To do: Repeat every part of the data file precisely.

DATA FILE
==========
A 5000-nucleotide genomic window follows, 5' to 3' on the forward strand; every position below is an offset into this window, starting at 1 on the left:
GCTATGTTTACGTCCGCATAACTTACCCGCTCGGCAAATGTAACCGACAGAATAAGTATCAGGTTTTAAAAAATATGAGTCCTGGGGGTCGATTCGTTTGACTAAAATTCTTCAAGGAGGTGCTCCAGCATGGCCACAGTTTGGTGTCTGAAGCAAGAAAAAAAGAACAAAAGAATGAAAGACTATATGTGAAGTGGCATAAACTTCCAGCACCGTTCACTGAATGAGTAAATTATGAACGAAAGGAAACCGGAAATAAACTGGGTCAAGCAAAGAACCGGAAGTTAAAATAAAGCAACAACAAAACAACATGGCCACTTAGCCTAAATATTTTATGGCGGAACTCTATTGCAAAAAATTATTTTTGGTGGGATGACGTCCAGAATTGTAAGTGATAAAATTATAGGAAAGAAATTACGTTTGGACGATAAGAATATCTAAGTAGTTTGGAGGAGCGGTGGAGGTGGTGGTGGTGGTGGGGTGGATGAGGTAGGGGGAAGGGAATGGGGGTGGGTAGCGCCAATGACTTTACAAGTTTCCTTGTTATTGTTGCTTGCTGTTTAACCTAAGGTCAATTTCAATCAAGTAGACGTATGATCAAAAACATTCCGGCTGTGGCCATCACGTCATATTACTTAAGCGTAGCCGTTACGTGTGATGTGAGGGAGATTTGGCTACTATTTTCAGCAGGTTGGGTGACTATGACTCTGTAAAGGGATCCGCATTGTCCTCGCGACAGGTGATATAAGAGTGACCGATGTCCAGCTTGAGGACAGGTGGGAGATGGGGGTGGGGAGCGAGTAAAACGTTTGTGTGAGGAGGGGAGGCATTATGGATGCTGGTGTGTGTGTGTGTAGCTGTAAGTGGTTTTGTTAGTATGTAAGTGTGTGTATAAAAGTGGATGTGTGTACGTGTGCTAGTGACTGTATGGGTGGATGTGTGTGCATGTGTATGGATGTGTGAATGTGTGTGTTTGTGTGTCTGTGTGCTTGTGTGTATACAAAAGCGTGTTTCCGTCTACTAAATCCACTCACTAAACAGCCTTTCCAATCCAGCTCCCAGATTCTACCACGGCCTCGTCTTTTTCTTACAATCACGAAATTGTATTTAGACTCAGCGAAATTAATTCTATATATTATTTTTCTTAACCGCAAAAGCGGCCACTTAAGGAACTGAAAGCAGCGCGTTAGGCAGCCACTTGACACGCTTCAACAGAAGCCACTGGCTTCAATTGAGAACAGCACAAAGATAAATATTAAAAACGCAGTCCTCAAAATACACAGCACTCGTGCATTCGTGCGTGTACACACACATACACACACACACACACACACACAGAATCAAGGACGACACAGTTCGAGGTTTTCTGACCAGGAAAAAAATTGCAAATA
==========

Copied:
A 5000-nucleotide genomic window follows, 5' to 3' on the forward strand; every position below is an offset into this window, starting at 1 on the left:
GCTATGTTTACGTCCGCATAACTTACCCGCTCGGCAAATGTAACCGACAGAATAAGTATCAGGTTTTAAAAAATATGAGTCCTGGGGGTCGATTCGTTTGACTAAAATTCTTCAAGGAGGTGCTCCAGCATGGCCACAGTTTGGTGTCTGAAGCAAGAAAAAAAGAACAAAAGAATGAAAGACTATATGTGAAGTGGCATAAACTTCCAGCACCGTTCACTGAATGAGTAAATTATGAACGAAAGGAAACCGGAAATAAACTGGGTCAAGCAAAGAACCGGAAGTTAAAATAAAGCAACAACAAAACAACATGGCCACTTAGCCTAAATATTTTATGGCGGAACTCTATTGCAAAAAATTATTTTTGGTGGGATGACGTCCAGAATTGTAAGTGATAAAATTATAGGAAAGAAATTACGTTTGGACGATAAGAATATCTAAGTAGTTTGGAGGAGCGGTGGAGGTGGTGGTGGTGGTGGGGTGGATGAGGTAGGGGGAAGGGAATGGGGGTGGGTAGCGCCAATGACTTTACAAGTTTCCTTGTTATTGTTGCTTGCTGTTTAACCTAAGGTCAATTTCAATCAAGTAGACGTATGATCAAAAACATTCCGGCTGTGGCCATCACGTCATATTACTTAAGCGTAGCCGTTACGTGTGATGTGAGGGAGATTTGGCTACTATTTTCAGCAGGTTGGGTGACTATGACTCTGTAAAGGGATCCGCATTGTCCTCGCGACAGGTGATATAAGAGTGACCGATGTCCAGCTTGAGGACAGGTGGGAGATGGGGGTGGGGAGCGAGTAAAACGTTTGTGTGAGGAGGGGAGGCATTATGGATGCTGGTGTGTGTGTGTGTAGCTGTAAGTGGTTTTGTTAGTATGTAAGTGTGTGTATAAAAGTGGATGTGTGTACGTGTGCTAGTGACTGTATGGGTGGATGTGTGTGCATGTGTATGGATGTGTGAATGTGTGTGTTTGTGTGTCTGTGTGCTTGTGTGTATACAAAAGCGTGTTTCCGTCTACTAAATCCACTCACTAAACAGCCTTTCCAATCCAGCTCCCAGATTCTACCACGGCCTCGTCTTTTTCTTACAATCACGAAATTGTATTTAGACTCAGCGAAATTAATTCTATATATTATTTTTCTTAACCGCAAAAGCGGCCACTTAAGGAACTGAAAGCAGCGCGTTAGGCAGCCACTTGACACGCTTCAACAGAAGCCACTGGCTTCAATTGAGAACAGCACAAAGATAAATATTAAAAACGCAGTCCTCAAAATACACAGCACTCGTGCATTCGTGCGTGTACACACACATACACACACACACACACACACACAGAATCAAGGACGACACAGTTCGAGGTTTTCTGACCAGGAAAAAAATTGCAAATA